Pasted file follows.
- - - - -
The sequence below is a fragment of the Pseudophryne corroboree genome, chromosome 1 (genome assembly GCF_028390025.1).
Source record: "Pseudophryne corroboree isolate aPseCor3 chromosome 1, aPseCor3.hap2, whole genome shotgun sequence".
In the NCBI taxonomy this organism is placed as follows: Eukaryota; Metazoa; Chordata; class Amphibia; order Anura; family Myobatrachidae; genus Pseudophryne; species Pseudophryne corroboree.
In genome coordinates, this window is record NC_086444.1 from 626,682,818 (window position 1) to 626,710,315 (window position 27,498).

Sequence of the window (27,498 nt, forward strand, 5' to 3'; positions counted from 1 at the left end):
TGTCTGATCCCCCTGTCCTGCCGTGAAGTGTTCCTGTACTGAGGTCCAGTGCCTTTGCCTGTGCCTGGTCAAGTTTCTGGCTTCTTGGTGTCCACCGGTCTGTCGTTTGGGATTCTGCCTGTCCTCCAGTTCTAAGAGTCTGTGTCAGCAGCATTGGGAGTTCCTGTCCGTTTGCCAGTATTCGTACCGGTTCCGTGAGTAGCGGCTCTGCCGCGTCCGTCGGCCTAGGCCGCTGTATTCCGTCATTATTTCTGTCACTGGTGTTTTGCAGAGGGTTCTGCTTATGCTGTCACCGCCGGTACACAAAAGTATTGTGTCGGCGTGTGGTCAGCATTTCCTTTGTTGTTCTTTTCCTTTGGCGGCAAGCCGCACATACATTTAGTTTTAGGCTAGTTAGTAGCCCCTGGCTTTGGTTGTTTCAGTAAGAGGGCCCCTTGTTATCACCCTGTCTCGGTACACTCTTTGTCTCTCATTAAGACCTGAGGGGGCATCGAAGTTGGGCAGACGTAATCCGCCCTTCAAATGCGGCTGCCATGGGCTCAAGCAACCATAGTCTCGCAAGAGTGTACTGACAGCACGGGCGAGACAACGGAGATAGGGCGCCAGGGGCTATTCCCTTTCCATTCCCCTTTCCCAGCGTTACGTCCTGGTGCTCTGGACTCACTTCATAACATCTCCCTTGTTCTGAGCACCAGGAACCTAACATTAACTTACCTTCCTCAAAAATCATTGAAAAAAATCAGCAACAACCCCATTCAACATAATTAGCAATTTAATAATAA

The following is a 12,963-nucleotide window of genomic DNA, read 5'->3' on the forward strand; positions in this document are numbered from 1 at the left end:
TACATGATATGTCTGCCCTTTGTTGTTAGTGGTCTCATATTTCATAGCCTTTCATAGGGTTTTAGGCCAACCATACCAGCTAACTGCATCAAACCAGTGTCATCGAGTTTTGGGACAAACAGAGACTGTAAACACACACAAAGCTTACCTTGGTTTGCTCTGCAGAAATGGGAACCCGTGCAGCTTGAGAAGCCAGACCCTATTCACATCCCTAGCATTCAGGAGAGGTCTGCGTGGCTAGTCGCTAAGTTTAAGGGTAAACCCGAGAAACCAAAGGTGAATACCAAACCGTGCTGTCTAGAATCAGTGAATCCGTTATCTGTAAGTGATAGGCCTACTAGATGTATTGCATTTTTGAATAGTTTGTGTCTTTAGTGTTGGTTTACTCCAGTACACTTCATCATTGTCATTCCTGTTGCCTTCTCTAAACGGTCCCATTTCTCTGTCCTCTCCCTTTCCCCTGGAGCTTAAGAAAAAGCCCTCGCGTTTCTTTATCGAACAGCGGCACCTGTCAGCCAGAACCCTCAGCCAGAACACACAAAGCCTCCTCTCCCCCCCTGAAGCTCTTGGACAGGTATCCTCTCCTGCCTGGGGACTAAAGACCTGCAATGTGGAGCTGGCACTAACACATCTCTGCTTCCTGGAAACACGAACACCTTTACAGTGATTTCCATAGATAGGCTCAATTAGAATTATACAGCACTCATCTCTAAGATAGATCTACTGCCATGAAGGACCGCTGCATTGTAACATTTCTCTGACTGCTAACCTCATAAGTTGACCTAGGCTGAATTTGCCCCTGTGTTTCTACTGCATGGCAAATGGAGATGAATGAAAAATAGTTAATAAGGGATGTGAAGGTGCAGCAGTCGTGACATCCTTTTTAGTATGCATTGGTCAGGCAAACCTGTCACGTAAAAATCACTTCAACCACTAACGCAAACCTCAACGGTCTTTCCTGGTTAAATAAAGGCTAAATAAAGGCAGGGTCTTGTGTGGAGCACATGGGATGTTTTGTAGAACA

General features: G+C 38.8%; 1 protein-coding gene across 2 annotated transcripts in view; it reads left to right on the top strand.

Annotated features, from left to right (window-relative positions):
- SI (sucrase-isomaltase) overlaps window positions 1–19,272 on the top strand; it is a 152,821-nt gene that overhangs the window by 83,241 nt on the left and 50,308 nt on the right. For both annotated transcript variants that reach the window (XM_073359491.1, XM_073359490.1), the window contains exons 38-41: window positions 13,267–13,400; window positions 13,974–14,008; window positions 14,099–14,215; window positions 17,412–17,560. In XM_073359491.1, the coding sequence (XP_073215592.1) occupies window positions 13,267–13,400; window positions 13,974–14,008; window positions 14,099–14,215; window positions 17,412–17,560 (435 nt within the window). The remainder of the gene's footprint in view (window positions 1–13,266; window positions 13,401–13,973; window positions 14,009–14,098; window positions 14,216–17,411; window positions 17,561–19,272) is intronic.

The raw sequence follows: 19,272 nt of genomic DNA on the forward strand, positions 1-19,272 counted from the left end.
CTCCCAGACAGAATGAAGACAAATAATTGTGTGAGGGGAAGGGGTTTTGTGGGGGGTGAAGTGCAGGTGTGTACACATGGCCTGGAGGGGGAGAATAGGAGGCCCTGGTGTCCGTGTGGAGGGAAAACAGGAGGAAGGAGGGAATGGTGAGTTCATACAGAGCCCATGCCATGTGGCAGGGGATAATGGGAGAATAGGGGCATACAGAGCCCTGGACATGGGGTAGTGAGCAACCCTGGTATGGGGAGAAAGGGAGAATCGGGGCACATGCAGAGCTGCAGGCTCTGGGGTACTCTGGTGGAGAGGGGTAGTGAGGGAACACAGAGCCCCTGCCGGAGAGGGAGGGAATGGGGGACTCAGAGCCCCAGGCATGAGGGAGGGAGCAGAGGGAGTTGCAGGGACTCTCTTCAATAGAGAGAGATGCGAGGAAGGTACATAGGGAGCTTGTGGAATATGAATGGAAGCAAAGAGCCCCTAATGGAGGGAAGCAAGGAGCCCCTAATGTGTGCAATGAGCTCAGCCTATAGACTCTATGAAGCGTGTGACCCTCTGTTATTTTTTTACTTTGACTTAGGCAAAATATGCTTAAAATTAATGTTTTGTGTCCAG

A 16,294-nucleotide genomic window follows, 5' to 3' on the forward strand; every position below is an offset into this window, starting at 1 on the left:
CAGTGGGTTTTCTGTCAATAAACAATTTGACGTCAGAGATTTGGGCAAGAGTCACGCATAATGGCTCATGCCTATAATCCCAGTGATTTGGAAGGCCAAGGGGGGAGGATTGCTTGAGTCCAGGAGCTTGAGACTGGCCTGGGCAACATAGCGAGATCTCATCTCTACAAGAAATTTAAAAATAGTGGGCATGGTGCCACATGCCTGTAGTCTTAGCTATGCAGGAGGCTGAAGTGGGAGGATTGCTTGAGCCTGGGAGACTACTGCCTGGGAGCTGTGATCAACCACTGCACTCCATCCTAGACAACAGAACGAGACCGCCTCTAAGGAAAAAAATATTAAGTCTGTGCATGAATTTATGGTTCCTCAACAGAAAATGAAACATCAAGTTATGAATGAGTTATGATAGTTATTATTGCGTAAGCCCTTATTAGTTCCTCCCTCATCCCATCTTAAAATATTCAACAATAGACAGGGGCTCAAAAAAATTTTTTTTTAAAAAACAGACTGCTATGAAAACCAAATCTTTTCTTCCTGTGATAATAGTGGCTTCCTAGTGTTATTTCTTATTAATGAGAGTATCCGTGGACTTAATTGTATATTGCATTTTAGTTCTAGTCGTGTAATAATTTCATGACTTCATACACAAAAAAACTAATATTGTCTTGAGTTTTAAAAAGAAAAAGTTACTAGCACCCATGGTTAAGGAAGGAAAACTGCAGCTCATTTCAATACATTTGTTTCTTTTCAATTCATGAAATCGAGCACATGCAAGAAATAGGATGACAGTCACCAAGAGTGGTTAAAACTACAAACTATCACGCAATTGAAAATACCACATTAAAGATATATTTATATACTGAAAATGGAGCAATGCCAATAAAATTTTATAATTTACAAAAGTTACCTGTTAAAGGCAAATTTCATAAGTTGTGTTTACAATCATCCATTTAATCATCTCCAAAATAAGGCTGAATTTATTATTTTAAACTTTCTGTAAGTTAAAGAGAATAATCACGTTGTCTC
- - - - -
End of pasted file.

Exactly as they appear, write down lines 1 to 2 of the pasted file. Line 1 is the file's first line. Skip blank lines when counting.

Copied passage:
The sequence below is a fragment of the Pseudophryne corroboree genome, chromosome 1 (genome assembly GCF_028390025.1).
Source record: "Pseudophryne corroboree isolate aPseCor3 chromosome 1, aPseCor3.hap2, whole genome shotgun sequence".